Table 1 shows the baseline characteristics of the 204 patients enrolled in the study. All patients were initially treated with AZA. However, six patients were unable to tolerate AZA because of adverse effects such as severe gastrointestinal trouble, and were eventually treated with 6-MP. TPMT and ITPA genotypes were assessed in all 204 patients (Table 2). Of the 204 patients studied, 13 were lost to follow-up or discontinued study medications because of side effects. Of the 191 remaining patients who had available medical records regarding clinical response, 164 achieved clinical remission. Of the 164 patients who achieved a remission, 162 received AZA or 6-MP for ⩾3 months and, were thus included in the final analysis of clinical outcomes in terms of relapse. Starting AZA dose, maximum AZA dose and duration of AZA use were similar between the ‘non-relapsers’ group and the ‘relapsers’ group (data not shown). To compare clinical outcomes between wild-type and mutant TPMT and ITPA, Kaplan–Meier survival curves using log-rank analysis were constructed on the basis of the time to first relapse in IBD patients who had received AZA or 6-MP for ⩾3 months (Figure 1). There were no significant differences in disease relapse-free survival between wild and mutant types of TPMT (P=0.903) or ITPA (P=0.392) according to the results of the log-rank analysis. Similarly, on subgroup analysis, there was no significant difference in disease relapse-free survival between wild and mutant types of TPMT or ITPA on each disease entity (P=0.787 or P=0.775 for Crohn's disease; P=0.883 or P=0.150 for ulcerative colitis; and P=0.526 or P=0.961 for intestinal Behcet's disease).
To confirm the usefulness of the TPMT/ITPA genotype in clinical prediction, research regarding the relevance of measurement for prevention of both adverse effects and clinical outcomes is necessary. To our knowledge, this is the first study that is specifically focused on the relationship between TPMT/ITPA genotypes and clinical outcomes during thiopurine treatment.
We found that neither the TPMT nor the ITPA genotype influenced disease relapse in IBD patients treated with thiopurines. In Asian populations, including Koreans, the frequencies of TPMT mutation are lower than those reported for Western countries, but myelotoxicity develops more frequently.12, 13, 14 Therefore, determination of the TPMT genotype before the initiation of treatment does not seem to be of significant use for predicting adverse effects with AZA in Asian populations. On the contrary, several studies in Western samples have addressed the impact of TPMT activity and genotype on the clinical response of IBD patients treated with AZA/6-MP and suggested that measurement of TPMT activity might predict clinical response to AZA/6-MP.15, 16 At present, the reasons for discrepancies among these studies are unclear. However, one possible explanation for these discrepancies is that the Asian population has genetic backgrounds of TPMT that are different from those of the Caucasian population. On the basis of the international HapMap data, we compared constructed linkage disequilibrium structures of both TPMT and ITPA genes between Asians and Caucasians, which revealed that definite ethnic diversity was shown in the TPMT gene but not in the ITPA gene (Supplementary Figure 1).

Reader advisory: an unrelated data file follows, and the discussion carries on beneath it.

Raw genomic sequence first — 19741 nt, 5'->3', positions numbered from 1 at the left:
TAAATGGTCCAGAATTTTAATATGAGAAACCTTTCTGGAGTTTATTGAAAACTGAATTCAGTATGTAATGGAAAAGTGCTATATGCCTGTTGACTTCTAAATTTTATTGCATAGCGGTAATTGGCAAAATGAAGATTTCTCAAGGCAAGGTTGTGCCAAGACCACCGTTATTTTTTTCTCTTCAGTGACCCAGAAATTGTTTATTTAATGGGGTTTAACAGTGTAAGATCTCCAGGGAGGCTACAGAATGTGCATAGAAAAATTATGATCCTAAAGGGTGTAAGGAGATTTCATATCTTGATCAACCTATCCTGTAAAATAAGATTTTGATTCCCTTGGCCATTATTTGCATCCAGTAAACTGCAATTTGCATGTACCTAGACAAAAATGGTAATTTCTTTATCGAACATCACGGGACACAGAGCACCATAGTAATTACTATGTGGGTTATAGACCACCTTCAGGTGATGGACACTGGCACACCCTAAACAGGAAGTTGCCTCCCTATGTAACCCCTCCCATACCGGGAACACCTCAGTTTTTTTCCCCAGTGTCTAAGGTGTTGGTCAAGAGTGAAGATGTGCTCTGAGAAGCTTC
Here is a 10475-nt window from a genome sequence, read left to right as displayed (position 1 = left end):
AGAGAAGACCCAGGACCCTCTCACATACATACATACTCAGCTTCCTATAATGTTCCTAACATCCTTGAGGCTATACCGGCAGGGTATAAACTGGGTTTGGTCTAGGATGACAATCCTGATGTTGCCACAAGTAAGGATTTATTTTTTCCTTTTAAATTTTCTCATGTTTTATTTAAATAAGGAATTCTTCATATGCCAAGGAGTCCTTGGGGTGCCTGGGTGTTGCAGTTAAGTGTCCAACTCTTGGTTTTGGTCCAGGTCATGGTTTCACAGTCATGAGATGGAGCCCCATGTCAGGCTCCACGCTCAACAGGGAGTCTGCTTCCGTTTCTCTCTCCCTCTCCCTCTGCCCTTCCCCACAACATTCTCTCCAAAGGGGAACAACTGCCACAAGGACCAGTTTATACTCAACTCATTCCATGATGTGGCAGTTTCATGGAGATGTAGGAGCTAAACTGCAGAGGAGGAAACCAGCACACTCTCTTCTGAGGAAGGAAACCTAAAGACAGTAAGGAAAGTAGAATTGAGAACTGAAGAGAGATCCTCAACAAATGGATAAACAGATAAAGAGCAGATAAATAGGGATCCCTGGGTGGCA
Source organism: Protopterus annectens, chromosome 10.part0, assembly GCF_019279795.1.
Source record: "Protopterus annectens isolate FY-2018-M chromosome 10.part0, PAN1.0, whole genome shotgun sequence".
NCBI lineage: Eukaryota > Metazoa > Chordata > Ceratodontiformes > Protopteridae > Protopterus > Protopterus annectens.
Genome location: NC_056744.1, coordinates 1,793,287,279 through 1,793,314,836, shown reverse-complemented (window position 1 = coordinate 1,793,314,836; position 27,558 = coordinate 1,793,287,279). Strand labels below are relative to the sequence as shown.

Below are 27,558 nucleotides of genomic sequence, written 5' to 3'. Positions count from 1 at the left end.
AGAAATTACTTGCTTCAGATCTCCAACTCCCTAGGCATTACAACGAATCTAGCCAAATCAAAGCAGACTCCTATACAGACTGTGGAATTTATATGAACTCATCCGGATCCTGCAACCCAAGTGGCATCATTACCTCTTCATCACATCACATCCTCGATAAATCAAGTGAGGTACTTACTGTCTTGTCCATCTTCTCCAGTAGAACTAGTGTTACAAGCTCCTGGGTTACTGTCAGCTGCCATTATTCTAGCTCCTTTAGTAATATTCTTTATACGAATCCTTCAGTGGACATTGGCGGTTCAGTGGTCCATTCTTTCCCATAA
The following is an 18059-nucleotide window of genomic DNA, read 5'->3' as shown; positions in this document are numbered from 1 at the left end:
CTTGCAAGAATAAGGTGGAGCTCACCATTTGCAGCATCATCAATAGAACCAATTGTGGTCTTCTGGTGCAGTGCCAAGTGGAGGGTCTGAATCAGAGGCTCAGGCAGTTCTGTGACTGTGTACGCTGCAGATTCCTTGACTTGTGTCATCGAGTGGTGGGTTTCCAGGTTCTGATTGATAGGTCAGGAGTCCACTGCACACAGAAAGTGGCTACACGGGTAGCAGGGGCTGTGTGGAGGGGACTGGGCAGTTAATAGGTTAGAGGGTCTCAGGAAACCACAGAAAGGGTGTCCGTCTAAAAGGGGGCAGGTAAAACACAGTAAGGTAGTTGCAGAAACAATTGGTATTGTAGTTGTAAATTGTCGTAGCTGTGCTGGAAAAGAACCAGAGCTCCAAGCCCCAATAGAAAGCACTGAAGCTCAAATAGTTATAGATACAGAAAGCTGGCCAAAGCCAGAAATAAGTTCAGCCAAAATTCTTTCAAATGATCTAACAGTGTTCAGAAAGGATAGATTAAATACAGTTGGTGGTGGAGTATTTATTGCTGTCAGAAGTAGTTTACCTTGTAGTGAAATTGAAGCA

With respect to ITPA, the allele frequency of the ITPA 94C>A mutation in Korean IBD patients was 0.140, higher than that found in Europeans (0.060–0.070) and similar to the frequencies found in Japanese (0.135) and Chinese (0.15) populations.17, 18 Nevertheless, we did not find any evidence of an association between the ITPA genotype and clinical outcomes. Further research is warranted to reveal the true impact of TPMT/ITPA on the clinical efficacy of thiopurines.
In conclusion, our study suggests that TPMT/ITPA genotypes do not predict relapse in IBD patients using thiopurine treatment. Further large-scale studies should be carried out to validate the usefulness of TPMT/ITPA genotypes for guiding clinicians formulating individualized treatments for patients requiring thiopurine therapy for the treatment of IBD.
Conflict of interest
The authors declare no conflict of interest.
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This study was supported by a 2007 Grant (07151kfda676) from the Korea Food and Drug Administration and the Yonsei University College of Medicine, Internal Medicine Research Grant 2009.
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Cite this article
Jung, Y., Cheon, J., Park, J. et al. Correlation of genotypes for thiopurine methyltransferase and inosine triphosphate pyrophosphatase with long-term clinical outcomes in Korean patients with inflammatory bowel diseases during treatment with thiopurine drugs. J Hum Genet 55, 121–123 (2010). https://doi.org/10.1038/jhg.2009.125
- inflammatory bowel disease
- inosine triphosphate pyrophosphatase
- thiopurine S-methyl transferase